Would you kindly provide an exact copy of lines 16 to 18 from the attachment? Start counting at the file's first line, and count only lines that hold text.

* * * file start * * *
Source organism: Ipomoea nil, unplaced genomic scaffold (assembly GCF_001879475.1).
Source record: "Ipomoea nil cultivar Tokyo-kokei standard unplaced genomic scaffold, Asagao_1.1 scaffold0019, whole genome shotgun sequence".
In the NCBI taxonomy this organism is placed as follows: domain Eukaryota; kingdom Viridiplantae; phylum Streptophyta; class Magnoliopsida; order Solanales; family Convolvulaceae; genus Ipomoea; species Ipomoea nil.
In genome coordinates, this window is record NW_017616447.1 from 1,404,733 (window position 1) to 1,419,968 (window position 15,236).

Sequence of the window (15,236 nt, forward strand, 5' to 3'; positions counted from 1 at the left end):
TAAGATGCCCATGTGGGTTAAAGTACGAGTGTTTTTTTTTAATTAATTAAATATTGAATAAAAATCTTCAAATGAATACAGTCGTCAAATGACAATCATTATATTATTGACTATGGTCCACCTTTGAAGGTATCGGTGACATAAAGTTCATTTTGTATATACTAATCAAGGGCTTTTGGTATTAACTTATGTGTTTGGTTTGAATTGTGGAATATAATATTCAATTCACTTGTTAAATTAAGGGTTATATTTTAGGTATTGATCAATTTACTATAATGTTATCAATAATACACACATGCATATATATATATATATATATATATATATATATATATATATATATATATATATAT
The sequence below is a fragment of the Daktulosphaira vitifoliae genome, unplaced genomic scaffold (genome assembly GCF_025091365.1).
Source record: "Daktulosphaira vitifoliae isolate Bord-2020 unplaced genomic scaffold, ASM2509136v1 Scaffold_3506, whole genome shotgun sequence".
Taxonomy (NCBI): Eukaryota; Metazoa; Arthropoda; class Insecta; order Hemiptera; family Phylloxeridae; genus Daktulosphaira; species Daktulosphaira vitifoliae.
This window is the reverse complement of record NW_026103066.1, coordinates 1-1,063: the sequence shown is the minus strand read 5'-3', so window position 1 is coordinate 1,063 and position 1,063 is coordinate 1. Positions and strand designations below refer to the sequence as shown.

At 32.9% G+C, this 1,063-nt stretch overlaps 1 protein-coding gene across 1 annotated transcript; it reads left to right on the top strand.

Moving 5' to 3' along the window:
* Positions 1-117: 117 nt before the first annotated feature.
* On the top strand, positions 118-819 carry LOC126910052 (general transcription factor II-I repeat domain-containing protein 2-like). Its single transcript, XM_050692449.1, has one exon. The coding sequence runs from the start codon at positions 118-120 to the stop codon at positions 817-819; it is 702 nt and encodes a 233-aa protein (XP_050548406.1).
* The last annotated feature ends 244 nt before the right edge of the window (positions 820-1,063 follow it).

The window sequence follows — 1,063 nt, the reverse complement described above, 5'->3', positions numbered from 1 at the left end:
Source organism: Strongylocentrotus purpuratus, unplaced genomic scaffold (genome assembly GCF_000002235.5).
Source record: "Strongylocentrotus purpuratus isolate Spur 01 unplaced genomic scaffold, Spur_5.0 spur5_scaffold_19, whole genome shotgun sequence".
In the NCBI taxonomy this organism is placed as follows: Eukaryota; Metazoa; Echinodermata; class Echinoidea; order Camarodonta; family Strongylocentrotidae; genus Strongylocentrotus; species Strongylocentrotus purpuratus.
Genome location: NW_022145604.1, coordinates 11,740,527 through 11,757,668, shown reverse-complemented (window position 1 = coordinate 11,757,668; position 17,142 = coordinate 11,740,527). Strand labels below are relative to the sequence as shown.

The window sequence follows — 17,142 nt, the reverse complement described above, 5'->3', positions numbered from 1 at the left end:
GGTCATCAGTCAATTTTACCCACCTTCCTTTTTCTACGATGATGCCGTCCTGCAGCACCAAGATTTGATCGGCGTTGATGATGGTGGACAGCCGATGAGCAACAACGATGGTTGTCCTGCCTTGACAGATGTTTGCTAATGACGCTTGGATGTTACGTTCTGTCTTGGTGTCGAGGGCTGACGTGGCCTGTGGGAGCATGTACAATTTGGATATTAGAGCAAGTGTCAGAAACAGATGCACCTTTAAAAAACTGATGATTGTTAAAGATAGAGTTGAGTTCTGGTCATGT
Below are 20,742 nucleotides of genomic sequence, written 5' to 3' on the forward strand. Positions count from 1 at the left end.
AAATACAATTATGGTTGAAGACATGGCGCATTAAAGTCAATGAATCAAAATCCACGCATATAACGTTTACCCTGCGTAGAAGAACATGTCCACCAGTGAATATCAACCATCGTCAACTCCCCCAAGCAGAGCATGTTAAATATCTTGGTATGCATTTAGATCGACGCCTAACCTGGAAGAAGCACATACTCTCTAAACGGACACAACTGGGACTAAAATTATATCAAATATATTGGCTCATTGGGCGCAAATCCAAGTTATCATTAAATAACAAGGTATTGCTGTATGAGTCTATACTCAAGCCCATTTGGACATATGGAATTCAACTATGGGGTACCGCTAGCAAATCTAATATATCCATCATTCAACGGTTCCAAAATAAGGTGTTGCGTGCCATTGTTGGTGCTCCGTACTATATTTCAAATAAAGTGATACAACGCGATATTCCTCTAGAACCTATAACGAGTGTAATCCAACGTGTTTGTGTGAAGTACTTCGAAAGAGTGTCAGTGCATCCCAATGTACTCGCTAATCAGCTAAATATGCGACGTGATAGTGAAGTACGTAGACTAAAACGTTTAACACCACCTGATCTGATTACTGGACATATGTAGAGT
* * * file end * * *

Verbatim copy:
The window sequence follows — 1,063 nt, the reverse complement described above, 5'->3', positions numbered from 1 at the left end:
Source organism: Strongylocentrotus purpuratus, unplaced genomic scaffold (genome assembly GCF_000002235.5).
Source record: "Strongylocentrotus purpuratus isolate Spur 01 unplaced genomic scaffold, Spur_5.0 spur5_scaffold_19, whole genome shotgun sequence".